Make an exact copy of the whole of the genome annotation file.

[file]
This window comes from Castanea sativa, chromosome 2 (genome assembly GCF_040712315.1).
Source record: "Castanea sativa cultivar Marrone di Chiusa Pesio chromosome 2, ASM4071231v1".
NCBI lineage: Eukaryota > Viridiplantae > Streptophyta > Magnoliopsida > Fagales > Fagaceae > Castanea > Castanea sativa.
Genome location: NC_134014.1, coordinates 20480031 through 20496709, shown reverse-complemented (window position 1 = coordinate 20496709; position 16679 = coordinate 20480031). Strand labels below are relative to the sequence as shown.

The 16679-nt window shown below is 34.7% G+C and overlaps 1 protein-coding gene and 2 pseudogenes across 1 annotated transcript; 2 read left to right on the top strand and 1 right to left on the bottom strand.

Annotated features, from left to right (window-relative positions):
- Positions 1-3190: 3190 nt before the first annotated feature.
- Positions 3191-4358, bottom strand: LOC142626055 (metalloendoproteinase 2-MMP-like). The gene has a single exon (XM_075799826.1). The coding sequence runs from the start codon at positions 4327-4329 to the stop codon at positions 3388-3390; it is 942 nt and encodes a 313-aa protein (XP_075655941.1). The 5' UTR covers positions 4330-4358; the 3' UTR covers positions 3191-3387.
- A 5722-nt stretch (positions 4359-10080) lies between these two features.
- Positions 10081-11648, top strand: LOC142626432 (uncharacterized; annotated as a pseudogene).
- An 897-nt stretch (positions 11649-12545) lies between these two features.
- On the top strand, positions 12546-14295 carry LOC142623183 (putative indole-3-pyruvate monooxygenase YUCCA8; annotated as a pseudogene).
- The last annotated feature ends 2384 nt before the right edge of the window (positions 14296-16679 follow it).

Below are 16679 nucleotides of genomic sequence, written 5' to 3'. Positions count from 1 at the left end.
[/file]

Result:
This window comes from Castanea sativa, chromosome 2 (genome assembly GCF_040712315.1).
Source record: "Castanea sativa cultivar Marrone di Chiusa Pesio chromosome 2, ASM4071231v1".
NCBI lineage: Eukaryota > Viridiplantae > Streptophyta > Magnoliopsida > Fagales > Fagaceae > Castanea > Castanea sativa.
Genome location: NC_134014.1, coordinates 20480031 through 20496709, shown reverse-complemented (window position 1 = coordinate 20496709; position 16679 = coordinate 20480031). Strand labels below are relative to the sequence as shown.

The 16679-nt window shown below is 34.7% G+C and overlaps 1 protein-coding gene and 2 pseudogenes across 1 annotated transcript; 2 read left to right on the top strand and 1 right to left on the bottom strand.

Annotated features, from left to right (window-relative positions):
- Positions 1-3190: 3190 nt before the first annotated feature.
- Positions 3191-4358, bottom strand: LOC142626055 (metalloendoproteinase 2-MMP-like). The gene has a single exon (XM_075799826.1). The coding sequence runs from the start codon at positions 4327-4329 to the stop codon at positions 3388-3390; it is 942 nt and encodes a 313-aa protein (XP_075655941.1). The 5' UTR covers positions 4330-4358; the 3' UTR covers positions 3191-3387.
- A 5722-nt stretch (positions 4359-10080) lies between these two features.
- Positions 10081-11648, top strand: LOC142626432 (uncharacterized; annotated as a pseudogene).
- An 897-nt stretch (positions 11649-12545) lies between these two features.
- On the top strand, positions 12546-14295 carry LOC142623183 (putative indole-3-pyruvate monooxygenase YUCCA8; annotated as a pseudogene).
- The last annotated feature ends 2384 nt before the right edge of the window (positions 14296-16679 follow it).

Below are 16679 nucleotides of genomic sequence, written 5' to 3'. Positions count from 1 at the left end.